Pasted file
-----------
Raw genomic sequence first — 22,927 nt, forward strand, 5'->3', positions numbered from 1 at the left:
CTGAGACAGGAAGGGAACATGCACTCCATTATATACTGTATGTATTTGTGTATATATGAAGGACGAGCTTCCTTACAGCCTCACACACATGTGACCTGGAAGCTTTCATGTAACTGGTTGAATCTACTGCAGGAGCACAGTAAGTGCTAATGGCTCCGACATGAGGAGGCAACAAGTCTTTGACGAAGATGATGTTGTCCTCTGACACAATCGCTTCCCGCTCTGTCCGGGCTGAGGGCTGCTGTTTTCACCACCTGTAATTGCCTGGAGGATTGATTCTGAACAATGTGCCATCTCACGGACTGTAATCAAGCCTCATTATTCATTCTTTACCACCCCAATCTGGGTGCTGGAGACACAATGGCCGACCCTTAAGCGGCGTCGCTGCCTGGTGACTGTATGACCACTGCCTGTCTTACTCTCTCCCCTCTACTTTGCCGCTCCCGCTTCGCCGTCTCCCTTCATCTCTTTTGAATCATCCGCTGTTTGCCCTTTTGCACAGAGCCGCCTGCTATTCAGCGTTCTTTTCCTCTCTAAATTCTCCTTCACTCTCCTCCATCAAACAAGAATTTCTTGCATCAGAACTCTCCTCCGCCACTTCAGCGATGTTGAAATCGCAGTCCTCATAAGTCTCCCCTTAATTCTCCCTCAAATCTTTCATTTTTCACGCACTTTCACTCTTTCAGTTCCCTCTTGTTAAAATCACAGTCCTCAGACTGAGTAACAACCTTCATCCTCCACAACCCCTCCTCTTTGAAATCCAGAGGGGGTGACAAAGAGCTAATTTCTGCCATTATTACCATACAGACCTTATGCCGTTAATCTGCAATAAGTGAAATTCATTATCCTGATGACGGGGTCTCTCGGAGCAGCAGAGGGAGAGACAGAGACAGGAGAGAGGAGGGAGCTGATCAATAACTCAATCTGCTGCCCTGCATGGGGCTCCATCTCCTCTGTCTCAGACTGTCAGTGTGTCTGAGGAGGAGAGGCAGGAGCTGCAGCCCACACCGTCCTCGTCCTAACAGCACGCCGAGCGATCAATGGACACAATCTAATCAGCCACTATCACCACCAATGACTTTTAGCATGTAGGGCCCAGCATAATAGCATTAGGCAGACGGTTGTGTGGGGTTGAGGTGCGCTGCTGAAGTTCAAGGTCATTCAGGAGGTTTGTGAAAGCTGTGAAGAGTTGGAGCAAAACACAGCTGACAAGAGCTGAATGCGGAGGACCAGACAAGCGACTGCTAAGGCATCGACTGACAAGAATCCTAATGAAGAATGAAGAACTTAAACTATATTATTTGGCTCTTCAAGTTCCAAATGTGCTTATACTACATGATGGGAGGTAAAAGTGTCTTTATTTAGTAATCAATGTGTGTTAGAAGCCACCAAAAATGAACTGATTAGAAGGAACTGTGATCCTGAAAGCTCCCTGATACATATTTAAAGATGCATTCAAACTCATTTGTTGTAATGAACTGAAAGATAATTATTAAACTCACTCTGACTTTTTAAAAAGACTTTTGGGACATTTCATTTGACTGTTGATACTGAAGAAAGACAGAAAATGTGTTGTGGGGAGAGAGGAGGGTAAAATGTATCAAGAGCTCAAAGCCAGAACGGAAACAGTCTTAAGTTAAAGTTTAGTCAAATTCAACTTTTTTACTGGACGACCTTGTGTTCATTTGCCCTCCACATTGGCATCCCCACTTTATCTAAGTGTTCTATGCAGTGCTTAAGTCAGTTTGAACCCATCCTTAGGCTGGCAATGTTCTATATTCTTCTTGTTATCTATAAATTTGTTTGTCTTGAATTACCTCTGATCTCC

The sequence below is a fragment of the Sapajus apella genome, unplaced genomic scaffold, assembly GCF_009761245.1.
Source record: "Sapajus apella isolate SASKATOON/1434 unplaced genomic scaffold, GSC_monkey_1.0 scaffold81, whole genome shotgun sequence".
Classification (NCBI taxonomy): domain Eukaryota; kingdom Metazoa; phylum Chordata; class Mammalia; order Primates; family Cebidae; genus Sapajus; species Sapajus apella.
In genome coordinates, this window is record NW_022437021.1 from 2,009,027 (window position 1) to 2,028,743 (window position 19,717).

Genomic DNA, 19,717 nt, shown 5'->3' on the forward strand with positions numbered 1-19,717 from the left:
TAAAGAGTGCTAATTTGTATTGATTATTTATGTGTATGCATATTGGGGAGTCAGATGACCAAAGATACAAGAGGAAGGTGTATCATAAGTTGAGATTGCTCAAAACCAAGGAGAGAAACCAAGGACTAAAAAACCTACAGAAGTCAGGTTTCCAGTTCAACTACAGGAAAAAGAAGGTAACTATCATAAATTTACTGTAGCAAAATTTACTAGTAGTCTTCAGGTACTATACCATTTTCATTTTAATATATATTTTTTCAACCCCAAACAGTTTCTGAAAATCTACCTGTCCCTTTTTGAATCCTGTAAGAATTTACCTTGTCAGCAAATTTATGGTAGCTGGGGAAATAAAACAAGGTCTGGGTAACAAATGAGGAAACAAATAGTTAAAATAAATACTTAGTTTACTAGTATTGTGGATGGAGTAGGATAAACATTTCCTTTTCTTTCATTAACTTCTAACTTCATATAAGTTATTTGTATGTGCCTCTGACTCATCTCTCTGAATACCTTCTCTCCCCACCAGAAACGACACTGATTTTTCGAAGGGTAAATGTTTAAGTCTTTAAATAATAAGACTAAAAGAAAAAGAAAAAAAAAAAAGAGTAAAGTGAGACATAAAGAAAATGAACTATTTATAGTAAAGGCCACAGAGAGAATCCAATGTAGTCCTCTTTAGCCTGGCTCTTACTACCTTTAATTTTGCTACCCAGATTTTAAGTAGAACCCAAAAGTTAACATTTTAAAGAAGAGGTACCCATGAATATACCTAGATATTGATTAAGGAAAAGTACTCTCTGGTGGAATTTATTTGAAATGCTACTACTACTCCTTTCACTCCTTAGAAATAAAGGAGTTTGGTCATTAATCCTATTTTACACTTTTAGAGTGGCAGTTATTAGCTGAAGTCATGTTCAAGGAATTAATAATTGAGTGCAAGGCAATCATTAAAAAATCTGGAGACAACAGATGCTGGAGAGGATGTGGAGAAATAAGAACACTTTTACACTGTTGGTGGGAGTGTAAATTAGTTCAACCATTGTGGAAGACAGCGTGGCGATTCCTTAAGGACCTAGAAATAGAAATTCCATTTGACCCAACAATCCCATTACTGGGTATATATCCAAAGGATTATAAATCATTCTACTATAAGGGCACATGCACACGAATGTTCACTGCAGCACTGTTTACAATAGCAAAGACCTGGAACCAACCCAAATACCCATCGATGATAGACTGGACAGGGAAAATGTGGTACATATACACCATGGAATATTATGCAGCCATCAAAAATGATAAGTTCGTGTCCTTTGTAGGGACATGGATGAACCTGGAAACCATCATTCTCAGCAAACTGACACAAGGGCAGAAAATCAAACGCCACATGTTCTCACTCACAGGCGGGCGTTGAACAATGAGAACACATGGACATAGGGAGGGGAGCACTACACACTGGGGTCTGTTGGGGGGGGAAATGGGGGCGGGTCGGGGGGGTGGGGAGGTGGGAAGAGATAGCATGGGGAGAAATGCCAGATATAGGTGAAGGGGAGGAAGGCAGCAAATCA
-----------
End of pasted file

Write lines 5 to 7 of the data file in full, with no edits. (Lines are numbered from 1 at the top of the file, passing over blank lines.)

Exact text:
Classification (NCBI taxonomy): domain Eukaryota; kingdom Metazoa; phylum Chordata; class Mammalia; order Primates; family Cebidae; genus Sapajus; species Sapajus apella.
In genome coordinates, this window is record NW_022437021.1 from 2,009,027 (window position 1) to 2,028,743 (window position 19,717).

Genomic DNA, 19,717 nt, shown 5'->3' on the forward strand with positions numbered 1-19,717 from the left: